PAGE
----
Editor's Note: These news briefs are part of a new column, "Earth Science in the News," by esteemed Rock & Gem contributor, Jim Brace-Thompson.
Three-and-a-half years ago, Japan launched its Hayabusa2 spacecraft and aimed it at an asteroid named Ryugu, positioned between Earth and Mars. If all goes well, the hope is to send down a landing craft, pick up soil and rock samples, and return them to Earth for analysis. Were asteroids and comets sources for water on Earth and the amino acids that led to life on our own planet? These are some of the questions that space, earth, and life scientists are hoping to explore!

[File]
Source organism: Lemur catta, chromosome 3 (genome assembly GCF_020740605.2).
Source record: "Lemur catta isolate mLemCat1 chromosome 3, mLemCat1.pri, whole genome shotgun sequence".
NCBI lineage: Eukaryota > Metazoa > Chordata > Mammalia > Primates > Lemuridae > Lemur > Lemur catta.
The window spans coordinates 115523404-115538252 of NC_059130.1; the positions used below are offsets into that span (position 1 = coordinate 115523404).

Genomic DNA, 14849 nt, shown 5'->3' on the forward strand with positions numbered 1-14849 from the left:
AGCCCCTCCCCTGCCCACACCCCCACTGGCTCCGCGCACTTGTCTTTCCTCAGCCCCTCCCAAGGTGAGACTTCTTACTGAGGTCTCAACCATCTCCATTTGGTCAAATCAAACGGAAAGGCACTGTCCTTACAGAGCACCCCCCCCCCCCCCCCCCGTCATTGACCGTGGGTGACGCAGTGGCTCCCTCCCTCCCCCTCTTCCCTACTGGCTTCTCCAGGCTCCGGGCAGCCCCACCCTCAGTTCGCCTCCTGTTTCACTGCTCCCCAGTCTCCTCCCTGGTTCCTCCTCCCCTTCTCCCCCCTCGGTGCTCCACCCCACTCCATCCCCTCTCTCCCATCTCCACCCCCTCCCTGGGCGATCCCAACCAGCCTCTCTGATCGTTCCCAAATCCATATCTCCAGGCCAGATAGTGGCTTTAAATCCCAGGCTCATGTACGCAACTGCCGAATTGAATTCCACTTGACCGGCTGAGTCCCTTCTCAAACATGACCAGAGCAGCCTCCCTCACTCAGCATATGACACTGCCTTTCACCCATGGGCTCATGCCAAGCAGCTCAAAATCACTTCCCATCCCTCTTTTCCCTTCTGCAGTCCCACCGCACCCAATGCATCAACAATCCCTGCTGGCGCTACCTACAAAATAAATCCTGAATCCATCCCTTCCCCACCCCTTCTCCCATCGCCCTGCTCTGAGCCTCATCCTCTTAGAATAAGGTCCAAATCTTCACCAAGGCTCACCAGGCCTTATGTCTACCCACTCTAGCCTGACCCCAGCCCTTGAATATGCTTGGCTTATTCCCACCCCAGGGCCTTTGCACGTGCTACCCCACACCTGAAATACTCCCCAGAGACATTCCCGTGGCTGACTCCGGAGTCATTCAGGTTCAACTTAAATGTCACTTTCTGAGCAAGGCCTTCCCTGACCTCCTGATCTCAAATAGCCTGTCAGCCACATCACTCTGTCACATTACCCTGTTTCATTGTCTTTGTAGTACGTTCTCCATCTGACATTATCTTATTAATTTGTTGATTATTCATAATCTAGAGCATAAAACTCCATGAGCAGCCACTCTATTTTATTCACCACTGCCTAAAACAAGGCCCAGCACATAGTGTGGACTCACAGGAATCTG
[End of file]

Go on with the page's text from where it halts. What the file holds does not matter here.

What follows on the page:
Editor's Note: To follow some of the transmissions of Hayabusa2, check out this site>>>.
The World’s First Giant Dinosaur
Dinosaurs were not always the mammoth beasts we associate with Apatosaurus or T. rex. In fact, many dinosaurs were no bigger than a chicken! Argentinian paleontologists have recently reported the first “giant” dinosaur that preceded Apatosaurus and T. rex by as much as 30 million years. A new species dubbed Ingentia prima (“the first huge”) from the late Triassic Period (210 million years ago) was an herbivore weighing in at 10 tons.